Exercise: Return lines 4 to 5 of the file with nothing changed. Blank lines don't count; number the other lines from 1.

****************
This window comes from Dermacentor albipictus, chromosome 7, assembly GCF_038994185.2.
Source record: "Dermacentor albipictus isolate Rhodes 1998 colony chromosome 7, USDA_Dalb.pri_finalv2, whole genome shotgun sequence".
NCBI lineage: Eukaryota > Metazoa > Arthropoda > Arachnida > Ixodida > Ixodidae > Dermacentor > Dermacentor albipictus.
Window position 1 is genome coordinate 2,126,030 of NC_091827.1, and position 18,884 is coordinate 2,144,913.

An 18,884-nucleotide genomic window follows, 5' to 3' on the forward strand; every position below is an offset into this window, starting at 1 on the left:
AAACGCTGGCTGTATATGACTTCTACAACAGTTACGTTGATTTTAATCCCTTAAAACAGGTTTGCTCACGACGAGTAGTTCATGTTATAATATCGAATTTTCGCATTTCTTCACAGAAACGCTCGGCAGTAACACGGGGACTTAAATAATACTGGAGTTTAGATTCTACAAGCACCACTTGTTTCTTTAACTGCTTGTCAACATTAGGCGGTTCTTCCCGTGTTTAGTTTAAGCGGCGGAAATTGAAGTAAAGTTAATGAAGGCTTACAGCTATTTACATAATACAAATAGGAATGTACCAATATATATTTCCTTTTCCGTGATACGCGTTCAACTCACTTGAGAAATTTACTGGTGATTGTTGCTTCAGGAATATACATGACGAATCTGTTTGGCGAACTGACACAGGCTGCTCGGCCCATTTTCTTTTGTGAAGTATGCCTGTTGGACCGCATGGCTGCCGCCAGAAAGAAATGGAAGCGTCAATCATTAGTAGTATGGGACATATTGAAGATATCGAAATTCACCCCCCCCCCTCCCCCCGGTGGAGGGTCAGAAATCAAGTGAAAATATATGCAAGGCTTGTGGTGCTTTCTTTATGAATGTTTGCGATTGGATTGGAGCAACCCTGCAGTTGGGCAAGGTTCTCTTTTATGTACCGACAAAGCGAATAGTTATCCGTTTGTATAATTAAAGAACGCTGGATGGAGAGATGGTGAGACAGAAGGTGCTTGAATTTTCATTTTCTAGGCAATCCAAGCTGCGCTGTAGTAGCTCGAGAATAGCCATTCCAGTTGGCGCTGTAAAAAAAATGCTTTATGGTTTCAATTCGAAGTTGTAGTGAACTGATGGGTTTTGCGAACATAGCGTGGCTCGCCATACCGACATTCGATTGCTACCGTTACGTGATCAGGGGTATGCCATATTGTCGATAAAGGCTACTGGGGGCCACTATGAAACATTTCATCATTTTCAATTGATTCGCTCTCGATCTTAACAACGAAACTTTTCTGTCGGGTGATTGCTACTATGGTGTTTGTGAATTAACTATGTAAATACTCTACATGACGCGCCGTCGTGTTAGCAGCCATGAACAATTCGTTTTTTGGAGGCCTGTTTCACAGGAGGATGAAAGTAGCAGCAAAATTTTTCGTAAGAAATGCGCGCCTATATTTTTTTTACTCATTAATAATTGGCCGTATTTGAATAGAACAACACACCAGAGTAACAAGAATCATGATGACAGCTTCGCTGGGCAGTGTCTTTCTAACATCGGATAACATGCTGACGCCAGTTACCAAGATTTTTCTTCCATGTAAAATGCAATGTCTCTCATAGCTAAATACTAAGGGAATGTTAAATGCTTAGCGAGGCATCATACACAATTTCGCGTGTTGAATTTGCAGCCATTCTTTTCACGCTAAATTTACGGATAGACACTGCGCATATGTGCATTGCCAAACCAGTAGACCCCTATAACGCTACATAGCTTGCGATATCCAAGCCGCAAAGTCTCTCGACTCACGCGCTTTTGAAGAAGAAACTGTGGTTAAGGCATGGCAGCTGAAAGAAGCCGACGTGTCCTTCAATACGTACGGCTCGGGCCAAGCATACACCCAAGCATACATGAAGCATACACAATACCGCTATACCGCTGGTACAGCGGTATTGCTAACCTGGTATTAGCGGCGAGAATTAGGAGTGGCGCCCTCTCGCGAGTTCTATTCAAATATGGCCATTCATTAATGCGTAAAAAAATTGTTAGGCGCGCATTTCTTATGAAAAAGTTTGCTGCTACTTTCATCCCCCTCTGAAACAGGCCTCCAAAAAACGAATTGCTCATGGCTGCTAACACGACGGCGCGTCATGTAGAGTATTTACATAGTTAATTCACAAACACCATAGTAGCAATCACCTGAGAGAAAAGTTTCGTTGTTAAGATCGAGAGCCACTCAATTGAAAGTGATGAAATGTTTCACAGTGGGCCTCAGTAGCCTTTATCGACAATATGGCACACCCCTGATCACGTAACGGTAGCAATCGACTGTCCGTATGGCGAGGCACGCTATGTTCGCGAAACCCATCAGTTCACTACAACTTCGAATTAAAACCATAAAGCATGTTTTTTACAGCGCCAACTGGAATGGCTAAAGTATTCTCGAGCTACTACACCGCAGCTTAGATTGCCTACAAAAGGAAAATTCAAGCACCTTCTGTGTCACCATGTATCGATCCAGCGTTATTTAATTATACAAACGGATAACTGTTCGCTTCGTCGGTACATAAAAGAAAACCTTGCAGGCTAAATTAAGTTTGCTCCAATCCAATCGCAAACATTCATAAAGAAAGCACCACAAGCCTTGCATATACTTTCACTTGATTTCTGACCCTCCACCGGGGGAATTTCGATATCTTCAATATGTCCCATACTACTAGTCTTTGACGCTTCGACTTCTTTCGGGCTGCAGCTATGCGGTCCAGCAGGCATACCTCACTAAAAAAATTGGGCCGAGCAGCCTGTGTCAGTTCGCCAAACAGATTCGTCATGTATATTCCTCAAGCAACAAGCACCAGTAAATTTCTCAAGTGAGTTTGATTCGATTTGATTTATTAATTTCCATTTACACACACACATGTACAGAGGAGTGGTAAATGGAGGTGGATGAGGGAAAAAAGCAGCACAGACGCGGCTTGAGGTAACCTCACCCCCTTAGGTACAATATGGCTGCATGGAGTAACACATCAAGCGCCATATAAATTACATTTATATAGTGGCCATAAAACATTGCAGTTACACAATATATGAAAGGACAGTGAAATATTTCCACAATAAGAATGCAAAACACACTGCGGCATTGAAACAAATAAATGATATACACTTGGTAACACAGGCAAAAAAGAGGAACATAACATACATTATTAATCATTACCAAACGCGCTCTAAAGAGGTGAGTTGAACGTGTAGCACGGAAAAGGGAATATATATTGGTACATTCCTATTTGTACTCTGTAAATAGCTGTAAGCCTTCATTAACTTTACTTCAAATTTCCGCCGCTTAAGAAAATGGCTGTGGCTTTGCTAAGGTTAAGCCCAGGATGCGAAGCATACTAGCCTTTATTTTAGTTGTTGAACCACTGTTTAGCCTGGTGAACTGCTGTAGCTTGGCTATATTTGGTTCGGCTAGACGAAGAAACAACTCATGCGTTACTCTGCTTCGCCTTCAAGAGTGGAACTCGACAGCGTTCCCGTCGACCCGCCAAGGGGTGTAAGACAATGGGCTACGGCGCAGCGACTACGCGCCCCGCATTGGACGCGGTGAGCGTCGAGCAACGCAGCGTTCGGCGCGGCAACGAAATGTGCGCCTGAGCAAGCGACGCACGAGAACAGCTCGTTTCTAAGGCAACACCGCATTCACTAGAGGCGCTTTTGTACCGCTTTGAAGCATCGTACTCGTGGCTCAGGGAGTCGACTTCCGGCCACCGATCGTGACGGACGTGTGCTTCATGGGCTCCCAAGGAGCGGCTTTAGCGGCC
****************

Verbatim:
Window position 1 is genome coordinate 2,126,030 of NC_091827.1, and position 18,884 is coordinate 2,144,913.

An 18,884-nucleotide genomic window follows, 5' to 3' on the forward strand; every position below is an offset into this window, starting at 1 on the left: